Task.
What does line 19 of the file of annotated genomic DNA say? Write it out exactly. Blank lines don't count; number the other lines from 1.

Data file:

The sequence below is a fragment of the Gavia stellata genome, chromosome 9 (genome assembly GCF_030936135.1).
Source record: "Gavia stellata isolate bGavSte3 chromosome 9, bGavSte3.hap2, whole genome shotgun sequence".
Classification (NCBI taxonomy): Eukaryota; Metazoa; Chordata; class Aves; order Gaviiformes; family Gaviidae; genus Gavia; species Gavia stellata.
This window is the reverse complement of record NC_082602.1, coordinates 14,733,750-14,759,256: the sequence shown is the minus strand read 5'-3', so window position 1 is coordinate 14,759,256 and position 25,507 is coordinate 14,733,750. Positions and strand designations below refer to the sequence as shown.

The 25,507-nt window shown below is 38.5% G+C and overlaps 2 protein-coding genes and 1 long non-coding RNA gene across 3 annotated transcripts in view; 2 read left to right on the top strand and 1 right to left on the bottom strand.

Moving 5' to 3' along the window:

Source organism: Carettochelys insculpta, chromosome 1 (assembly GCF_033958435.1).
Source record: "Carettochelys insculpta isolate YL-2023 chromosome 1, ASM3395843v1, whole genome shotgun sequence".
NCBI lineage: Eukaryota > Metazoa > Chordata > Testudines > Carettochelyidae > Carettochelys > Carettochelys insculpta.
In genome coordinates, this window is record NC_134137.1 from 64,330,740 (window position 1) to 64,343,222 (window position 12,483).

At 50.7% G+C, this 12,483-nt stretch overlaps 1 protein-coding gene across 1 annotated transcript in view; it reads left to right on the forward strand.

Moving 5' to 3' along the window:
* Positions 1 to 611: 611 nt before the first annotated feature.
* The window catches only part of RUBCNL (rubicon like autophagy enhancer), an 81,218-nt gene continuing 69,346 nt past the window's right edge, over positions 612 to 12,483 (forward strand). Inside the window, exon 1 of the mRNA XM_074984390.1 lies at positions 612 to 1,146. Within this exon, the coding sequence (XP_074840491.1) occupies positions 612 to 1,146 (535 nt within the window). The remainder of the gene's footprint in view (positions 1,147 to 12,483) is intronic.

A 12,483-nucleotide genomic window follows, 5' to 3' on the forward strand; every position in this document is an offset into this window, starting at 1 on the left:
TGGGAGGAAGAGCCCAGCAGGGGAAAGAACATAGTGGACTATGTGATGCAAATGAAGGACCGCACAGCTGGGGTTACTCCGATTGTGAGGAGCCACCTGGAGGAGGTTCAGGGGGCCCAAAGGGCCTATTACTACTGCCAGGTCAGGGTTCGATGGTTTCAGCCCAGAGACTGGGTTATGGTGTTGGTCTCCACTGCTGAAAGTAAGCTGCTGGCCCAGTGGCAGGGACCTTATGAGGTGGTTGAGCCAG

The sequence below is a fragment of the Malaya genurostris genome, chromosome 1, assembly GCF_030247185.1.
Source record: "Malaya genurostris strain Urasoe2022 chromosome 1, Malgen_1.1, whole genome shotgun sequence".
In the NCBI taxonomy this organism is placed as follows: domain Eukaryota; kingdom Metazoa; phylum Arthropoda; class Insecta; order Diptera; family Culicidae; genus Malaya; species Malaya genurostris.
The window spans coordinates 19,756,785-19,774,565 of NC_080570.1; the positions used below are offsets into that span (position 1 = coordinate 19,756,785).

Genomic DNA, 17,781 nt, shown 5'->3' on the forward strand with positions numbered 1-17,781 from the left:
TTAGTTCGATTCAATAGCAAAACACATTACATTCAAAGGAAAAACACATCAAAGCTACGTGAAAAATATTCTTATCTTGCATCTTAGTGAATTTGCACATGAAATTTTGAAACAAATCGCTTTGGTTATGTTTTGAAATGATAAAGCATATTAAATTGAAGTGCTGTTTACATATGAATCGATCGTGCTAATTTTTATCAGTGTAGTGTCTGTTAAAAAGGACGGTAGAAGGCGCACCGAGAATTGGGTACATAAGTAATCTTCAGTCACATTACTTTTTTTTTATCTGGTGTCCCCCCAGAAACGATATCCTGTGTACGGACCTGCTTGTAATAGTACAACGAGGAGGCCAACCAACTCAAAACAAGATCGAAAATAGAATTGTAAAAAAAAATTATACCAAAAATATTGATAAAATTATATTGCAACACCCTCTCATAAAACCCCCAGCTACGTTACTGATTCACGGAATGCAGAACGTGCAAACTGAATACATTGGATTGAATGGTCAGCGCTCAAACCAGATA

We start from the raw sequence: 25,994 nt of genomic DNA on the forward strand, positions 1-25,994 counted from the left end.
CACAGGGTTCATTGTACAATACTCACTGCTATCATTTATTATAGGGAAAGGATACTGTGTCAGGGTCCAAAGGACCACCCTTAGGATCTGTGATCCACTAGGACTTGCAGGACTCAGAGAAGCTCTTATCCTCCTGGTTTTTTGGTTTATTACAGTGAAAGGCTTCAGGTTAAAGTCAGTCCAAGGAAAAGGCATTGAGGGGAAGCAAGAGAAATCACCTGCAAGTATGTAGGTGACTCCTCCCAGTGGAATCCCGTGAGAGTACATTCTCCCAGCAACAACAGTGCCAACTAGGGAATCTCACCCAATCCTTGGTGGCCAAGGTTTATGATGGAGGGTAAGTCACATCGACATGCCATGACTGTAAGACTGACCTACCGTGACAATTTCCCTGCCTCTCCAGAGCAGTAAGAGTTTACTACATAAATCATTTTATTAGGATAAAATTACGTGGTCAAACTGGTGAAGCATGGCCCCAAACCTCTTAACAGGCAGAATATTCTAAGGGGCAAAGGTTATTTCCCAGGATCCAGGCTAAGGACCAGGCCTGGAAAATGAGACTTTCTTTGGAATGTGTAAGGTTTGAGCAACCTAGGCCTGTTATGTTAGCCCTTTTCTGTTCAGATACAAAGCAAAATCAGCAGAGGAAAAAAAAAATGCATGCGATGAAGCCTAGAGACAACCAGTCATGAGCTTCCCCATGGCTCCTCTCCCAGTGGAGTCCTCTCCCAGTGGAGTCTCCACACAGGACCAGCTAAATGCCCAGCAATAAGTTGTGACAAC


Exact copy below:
In the NCBI taxonomy this organism is placed as follows: domain Eukaryota; kingdom Metazoa; phylum Arthropoda; class Insecta; order Diptera; family Culicidae; genus Malaya; species Malaya genurostris.